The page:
Cuts push many Okla. schools to four-day week
Adeepening budget crisis here has forced schools across the Sooner State to make painful decisions. Class sizes have ballooned, art and foreign-language programs have shrunk or disappeared, and with no money for new textbooks, children go without. Perhaps the most significant consequence: Students in scores of districts are now going to school just four days a week.
The shift not only upends what has long been a fundamental rhythm of life for families and communities. It also runs contrary to the push in many parts of the country to provide more time for learning — and daily reinforcement — as a key way to improve achievement, especially among poor children.
But funding for classrooms has been shrinking for years in this deepred state as lawmakers have cut taxes, slicing away hundreds of millions of dollars in annual revenue in what some Oklahomans consider a cautionary tale about the real-life consequences of the small-government approach favored by Republican majorities in Washington and statehouses nationwide.
School districts staring down deep budget holes have turned to shorter weeks in desperation as a way to save a little bit of money and persuade increasingly hardto-find teachers to take some of the nation’s lowest-paying jobs.
Of 513 school districts in Oklahoma, 96 have lopped Fridays or Mondays off their schedules — nearly triple the number in 2015 and four times as many as in 2013. An additional 44 are considering cutting instructional days by moving to a four-day week in the fall or by shortening the school year, the Oklahoma State School Boards Association found in a survey last month.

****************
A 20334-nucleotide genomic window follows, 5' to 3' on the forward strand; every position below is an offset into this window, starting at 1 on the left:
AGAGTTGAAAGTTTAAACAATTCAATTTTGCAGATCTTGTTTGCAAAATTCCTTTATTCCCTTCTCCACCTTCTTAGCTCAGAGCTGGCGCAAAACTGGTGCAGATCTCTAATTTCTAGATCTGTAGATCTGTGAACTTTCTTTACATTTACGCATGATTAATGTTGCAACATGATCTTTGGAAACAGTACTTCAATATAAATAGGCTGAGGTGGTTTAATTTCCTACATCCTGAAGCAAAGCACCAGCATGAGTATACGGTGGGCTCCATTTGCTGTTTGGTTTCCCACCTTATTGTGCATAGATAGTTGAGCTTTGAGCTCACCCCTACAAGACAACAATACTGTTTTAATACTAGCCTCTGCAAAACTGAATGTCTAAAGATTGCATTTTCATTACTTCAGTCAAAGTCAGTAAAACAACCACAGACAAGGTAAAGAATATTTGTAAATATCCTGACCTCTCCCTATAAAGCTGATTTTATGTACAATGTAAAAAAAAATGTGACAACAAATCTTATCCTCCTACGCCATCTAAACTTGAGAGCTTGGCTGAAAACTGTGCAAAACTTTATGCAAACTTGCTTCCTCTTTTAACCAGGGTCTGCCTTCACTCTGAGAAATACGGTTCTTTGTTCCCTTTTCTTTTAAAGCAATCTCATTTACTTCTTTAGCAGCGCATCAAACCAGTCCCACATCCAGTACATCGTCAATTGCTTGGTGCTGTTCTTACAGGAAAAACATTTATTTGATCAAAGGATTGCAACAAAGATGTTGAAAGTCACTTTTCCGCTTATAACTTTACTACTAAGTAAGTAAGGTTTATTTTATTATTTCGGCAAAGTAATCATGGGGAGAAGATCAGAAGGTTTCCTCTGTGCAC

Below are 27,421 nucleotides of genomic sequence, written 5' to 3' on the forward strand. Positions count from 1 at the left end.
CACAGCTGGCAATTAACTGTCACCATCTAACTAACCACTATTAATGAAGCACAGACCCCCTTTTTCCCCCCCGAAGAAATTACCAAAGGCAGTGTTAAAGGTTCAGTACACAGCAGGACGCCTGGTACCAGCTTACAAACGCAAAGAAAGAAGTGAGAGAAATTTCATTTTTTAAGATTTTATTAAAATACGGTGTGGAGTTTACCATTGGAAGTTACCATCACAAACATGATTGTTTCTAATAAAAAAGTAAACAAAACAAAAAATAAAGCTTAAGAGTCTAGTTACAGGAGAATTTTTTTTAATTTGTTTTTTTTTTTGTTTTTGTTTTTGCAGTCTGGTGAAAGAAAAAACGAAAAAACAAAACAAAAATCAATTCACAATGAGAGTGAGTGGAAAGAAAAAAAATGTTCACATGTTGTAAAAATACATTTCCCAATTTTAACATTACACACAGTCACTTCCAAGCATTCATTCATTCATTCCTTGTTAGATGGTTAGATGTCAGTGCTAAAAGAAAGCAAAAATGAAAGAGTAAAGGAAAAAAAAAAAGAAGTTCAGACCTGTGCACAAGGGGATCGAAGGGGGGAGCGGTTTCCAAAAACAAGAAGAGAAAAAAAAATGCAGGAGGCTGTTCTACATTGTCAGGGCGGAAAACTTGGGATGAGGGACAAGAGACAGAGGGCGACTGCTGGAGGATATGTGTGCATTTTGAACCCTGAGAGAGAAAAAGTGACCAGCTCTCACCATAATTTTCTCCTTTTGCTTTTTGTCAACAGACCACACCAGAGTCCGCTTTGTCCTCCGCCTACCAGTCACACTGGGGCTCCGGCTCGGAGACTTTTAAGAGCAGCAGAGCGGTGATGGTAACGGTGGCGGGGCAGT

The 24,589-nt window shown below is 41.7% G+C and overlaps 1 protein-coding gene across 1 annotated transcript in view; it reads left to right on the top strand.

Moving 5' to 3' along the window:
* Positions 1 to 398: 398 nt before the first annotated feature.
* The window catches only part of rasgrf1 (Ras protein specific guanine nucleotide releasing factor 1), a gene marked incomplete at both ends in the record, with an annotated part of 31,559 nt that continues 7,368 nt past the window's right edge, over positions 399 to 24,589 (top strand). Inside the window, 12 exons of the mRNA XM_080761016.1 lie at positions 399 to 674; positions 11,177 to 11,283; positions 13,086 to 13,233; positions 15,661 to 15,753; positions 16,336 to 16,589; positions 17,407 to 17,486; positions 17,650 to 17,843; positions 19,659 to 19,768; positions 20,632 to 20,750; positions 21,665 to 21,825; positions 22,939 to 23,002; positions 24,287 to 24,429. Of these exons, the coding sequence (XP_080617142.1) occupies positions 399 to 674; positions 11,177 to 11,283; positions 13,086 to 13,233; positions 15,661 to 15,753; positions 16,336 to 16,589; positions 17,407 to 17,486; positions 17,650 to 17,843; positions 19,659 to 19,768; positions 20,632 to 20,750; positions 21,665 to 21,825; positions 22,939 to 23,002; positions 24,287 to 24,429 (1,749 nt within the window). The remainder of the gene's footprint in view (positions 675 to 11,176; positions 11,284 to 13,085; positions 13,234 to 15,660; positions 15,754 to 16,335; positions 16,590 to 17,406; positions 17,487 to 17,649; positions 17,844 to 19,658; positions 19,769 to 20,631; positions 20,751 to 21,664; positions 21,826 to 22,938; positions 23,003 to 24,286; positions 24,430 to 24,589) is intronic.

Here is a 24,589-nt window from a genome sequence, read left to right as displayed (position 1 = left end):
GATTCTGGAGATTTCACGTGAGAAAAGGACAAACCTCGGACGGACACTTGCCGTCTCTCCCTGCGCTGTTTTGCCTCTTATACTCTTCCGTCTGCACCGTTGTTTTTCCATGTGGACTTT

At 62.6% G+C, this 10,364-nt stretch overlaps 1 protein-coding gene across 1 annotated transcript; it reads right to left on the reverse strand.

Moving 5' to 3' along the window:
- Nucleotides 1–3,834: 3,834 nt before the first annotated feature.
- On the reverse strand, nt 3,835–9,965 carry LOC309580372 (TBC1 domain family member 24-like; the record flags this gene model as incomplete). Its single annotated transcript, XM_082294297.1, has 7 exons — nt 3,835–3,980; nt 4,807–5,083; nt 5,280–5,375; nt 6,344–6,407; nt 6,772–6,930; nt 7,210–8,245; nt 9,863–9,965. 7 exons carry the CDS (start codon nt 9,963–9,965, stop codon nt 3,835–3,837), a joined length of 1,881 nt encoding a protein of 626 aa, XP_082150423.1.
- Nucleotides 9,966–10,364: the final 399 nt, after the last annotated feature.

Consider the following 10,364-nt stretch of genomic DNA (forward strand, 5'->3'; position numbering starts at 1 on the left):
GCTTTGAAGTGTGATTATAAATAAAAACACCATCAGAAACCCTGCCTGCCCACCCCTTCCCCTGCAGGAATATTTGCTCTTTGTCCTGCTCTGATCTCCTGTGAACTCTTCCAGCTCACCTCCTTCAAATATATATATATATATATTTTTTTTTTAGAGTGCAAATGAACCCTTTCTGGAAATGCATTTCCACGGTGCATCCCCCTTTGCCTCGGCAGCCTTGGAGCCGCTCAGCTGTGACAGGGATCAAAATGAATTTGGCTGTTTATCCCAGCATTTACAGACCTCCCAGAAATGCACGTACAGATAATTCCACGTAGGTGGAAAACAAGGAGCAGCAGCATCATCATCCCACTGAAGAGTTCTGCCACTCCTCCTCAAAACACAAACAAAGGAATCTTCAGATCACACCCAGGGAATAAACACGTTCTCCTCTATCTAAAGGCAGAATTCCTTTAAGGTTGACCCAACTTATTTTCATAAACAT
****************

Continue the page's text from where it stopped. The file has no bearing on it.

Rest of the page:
“I don’t think it’s right. I think our kids are losing out on education,” said Sandy Robertson, a grandmother of four in Newcastle, a fast-growing rural community set amid wheat and soybean fields south of Oklahoma City. “They’re trying to cram a five-day week into a four-day week.”
Oklahoma is not the only state where more students are getting three-day weekends, a concept that dates to the 1930s. The number is climbing slowly across broad swaths of the rural big-sky West, driven by a combination of austere budgets, fuel-guzzling bus rides and teacher shortages that have turned four-day weeks into an important recruiting tool.
The four-day week is a “contagion,” said Paul Hill, a research professor at the University of Washington at Bothell who has studied the phenomenon in Idaho and who worries that the consequences of the shift — particularly for poor kids — are unknown.
But in other states, the Great Recession sparked a spike in the growth of four-day weeks that has since slowed, according to data collected by The Washington Post. Oklahoma stands out for the velocity with which districts have turned to a shorter school week in the past several years, one of the most visible signs of a budget crisis that has also shuttered rural hospitals, led to overcrowded prisons and forced state troopers to abide by a 100-mile daily driving limit.
Democrats helped pass bipartisan income tax cuts from 2004 to 2008. Republicans — who have controlled the legislature since 2009 and governorship since 2011 — have cut income taxes further and also significantly lowered taxes on oil and gas production.
“The problems facing Oklahoma are our own doing. There’s not some outside force that is causing our schools not to be able to stay open,” said state Sen. John Sparks, the chamber’s top Democrat. “These are all the result of a bad public policy and a lack of public-sector investment.”
But Gov. Mary Fallin (R) said a downturn in the energy sector and a decreasing sales tax revenue have led to several “very difficult budget years.”
The governor said in an email to The Post that she thinks “students are better served by fiveday weeks” because moving to four days requires a longer school day. That makes it “hard for students, especially in the early grades, to focus on academic content during the late hours of the day,” she said.